look at the night sky for an amazing light show. Just south of Adelaide lies the Fleurieu Peninsula, home to some of South Australia’s finest coastal, scenic and culinary experiences. Indulge yourself at McLaren Vale, known for its sustainable wine production and unparalleled gastronomic experiences. South Australia’s Riverland offers fishing, house boating, cruising or kayaking along the Murray River. The red-ochre cliffs along the river are best viewed at sunrise or sunset when the light turns the limestone into towering golden curtains. Call 1300 78 78 58 or visit

HERMAN’S TOURS & TRAVEL DAY TRIPS FROM BRISBANE Saturday 12 September Noosa River Cruise $125* Sunday 27 September Carnival of Flowers – Toowoomba $88* Sunday 29 November Australian Outback Spectacular $150* Saturday 5 December – Save The Date Annual Christmas Lunch – Details TBA * Lunch included



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Includes: 3 breakfasts, 4 lunches, 3 dinners, Return Coach Travel Brisbane to Hervey Bay, Return Ferry Transfers Hervey Bay to Fraser Island, Bush Tucker Talk & Tasting, 4WD Island Tour, Home Pick Up / Drop Off Extended Brisbane Metropolitan Area


From $3504 per person twin share, Single Supplement $224

Includes: 4 breakfasts, 4 lunches, 4 dinners, Air Fare Brisbane to Adelaide, Gold Class train travel Adelaide to Brisbane (2 nights) with ‘off train’ excursions, Air Travel Brisbane to Adelaide, 2 nights Adelaide, Barossa Valley Tour, Canberra Tour, Home Pick Up / Drop Off Brisbane Metropolitan Area

Extended holidays include return home transfers (Brisbane Metropolitan Area). Day tours marked with * includes lunch. Itineraries and prices quoted are subject to change.


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CALL 3379 6255 ABN: 27862101744 Brisbane

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YOU HAVE TO SEE IT TO BELIEVE IT. Seeing is believing in South Australia. Plan a getaway to taste the flavours, hear the wildlife, touch the culture and experience it for yourself. SELF DRIVE

South Australian Wildlife & Wine Follow the road less travelled and discover unique wildlife, mouth-watering food and exceptional wine while surrounded by spectacular scenery. Highlights Adelaide • Kangaroo Island • Fleurieu Peninsula Valid for travel Selected dates 01 September 2020 - 31 March 2021

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Murray River Luxury Retreat Beautifully designed and built for discerning travellers, the award-winning The Frames set on the peaceful banks of the Murray River offers world-class luxury and personal hospitality. Includes Accommodation at The Frames • Daily breakfast provisions • Gondola cruise • Wetland & Wildlife safari • In House Chef one evening Valid for travel Selected dates 01 August 2020 - 31 March 2021

4 days from $2,400*pp ESCORTED TOUR

South Australian Flinders Ranges & Wineries From outback to vineyards, enjoy boutique accommodation including a stay under luxury canvas on this tour with APT, Australia’s largest family-owned tour and cruise company delivering unforgettable travel experiences. Highlights Adelaide • Clare Valley • Wilpena Pound • Ikara – Flinders Ranges National Park • Barossa Valley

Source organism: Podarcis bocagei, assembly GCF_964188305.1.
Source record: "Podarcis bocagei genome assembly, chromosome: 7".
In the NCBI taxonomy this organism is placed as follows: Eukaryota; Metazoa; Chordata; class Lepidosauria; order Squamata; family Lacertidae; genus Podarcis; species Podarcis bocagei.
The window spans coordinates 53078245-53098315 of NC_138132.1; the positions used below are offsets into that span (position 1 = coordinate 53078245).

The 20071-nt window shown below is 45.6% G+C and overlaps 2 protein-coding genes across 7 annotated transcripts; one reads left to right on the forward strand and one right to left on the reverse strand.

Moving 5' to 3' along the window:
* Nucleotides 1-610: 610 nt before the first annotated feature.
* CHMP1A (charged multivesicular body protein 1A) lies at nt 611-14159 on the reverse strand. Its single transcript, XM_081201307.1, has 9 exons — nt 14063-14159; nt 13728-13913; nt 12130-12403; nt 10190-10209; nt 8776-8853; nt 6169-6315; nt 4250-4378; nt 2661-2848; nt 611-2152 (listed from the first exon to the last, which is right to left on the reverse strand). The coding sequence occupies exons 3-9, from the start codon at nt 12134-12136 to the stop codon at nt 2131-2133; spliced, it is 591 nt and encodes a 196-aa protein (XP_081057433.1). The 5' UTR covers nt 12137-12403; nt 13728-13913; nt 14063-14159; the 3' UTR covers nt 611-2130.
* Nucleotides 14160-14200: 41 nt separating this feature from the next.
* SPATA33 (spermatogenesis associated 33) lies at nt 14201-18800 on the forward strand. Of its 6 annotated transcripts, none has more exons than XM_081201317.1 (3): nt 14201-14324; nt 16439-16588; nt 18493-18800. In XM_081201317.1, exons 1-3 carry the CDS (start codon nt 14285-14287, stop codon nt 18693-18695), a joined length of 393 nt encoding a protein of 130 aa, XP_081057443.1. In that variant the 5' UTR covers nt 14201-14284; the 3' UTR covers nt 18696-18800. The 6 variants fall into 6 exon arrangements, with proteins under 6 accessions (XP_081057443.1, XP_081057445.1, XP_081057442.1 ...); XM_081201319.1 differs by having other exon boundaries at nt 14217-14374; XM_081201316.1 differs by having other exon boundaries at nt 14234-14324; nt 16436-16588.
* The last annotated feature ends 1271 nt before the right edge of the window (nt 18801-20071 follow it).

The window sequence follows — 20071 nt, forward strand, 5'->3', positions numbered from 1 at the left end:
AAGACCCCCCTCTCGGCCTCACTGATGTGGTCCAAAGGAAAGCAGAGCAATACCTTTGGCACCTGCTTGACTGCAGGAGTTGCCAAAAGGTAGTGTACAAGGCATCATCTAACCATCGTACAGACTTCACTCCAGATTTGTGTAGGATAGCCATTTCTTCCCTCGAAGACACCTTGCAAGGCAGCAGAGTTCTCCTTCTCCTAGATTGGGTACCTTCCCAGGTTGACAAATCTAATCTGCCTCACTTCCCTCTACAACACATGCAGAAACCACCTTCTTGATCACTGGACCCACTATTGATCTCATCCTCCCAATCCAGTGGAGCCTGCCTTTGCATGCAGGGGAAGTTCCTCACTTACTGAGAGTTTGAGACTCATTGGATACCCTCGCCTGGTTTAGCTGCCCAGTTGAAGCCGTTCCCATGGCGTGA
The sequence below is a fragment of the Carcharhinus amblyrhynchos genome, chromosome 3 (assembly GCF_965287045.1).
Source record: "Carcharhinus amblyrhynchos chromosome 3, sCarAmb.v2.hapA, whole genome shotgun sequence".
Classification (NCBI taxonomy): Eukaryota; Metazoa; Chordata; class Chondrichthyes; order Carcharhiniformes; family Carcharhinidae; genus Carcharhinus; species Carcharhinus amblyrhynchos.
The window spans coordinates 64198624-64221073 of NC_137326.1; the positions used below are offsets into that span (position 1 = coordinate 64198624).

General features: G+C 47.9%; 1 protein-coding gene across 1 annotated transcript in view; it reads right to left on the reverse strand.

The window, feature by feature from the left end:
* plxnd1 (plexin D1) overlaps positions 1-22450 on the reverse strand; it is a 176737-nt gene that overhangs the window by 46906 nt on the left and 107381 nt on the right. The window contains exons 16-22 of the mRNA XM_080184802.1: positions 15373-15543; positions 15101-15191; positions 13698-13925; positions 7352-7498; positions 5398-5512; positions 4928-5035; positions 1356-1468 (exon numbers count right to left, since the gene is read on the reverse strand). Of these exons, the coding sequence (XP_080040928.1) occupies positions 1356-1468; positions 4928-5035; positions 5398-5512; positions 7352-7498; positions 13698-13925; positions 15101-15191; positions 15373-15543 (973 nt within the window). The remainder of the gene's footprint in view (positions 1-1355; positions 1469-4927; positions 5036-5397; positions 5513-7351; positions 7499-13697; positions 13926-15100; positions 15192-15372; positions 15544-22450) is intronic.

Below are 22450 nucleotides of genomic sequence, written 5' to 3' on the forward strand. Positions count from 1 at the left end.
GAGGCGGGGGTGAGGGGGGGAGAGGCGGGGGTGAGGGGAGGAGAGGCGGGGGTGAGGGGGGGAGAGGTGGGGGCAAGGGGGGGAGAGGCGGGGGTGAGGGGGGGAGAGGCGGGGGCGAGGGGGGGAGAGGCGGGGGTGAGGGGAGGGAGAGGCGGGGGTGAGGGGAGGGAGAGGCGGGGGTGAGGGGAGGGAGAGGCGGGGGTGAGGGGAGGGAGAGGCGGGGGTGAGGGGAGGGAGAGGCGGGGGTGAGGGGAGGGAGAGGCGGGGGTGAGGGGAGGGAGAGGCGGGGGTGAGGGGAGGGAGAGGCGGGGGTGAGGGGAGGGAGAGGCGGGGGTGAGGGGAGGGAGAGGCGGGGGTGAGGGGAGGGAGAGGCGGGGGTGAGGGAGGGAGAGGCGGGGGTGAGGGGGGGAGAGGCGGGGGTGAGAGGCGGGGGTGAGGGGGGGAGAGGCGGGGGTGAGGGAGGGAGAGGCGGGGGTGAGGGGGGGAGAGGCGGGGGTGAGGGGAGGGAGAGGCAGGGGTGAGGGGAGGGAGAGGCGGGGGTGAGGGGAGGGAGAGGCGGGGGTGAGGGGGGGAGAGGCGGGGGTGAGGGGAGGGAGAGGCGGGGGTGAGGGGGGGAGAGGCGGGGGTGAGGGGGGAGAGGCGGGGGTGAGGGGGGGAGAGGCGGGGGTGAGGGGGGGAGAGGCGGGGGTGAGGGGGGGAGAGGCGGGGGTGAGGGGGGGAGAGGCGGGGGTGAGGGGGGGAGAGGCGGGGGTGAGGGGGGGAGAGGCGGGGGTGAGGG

7 days from $3,995*pp BOOK WITH YOUR LOCAL TRAVELLERS CHOICE AGENT CITY Milton - THE CRUISE CENTRE - 3368 2113 NORTH Stafford - DISCOVER TRAVEL & CRUISE - 3356 0600 • Clayfield - CLAYFIELD TRAVEL PROFESSIONALS - 3862 1215 • Cleveland - LATITUDE CRUISE & TRAVEL - 3286 7900 WEST Corinda - HERMAN’S TOURS & TRAVEL - 3379 6255 • The Gap - DISCOVER TRAVEL & CRUISE - 3300 5300 *Conditions apply: Prices are per person twin share in AUD unless otherwise specified. Prices are correct as at 20 Aug 20 & are subject to change without notice & availability at time of booking. Seasonal surcharges & single supplements may apply, & prices may vary due to currency fluctuations & changes to taxes & surcharges. South Australian Wildlife & Wine: valid for travel from 01 Sep – 17 Dec 20 & 27 Jan – 31 Mar 2021. Car rental is based on a Hertz Rentals Nissan Qashqai or similar. Vehicle insurance excess conditions & One-way fees may apply. Inclusions are subject to change based on operational capabilities. Kangaroo Island national park pass is not included in package pricing. Murray River Luxury Retreat: valid for travel from 01 Aug 20 – 31 Mar 21. The Frames is an adult only property & thus Children under 18 years are not permitted to stay. Inclusions are subject to change based on operational capabilities. South Australian Flinders Ranges & Wineries: price is based on GOSA7: 19 Oct 20. Valid until 31 Aug 20, unless sold out prior. Limited seats & offers on set departures are available & are subject to availability. A non–refundable deposit of $250pp is due within seven days of booking. Final payment is due 100 days prior to the tour’s departure date. Further conditions may apply. Booking, credit card & cancellation fees may apply. ATAS No. A10430.

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MARY BARBER I enjoyed this book immensely. I thought the author sustained the tension throughout. Who was stalking Alicia? What would happen in Theo’s marriage? How would the rivalry between Theo and Christian pan out? The book raises many questions about sanity and morals. It examines how an unresolved past can twist your beliefs and perspective. In this way it’s a bit Freudian. I don’t want to share too much. Suffice to say, it’s a psychological thriller set in London. It’s a good book to read for a book club as there is plenty to discuss.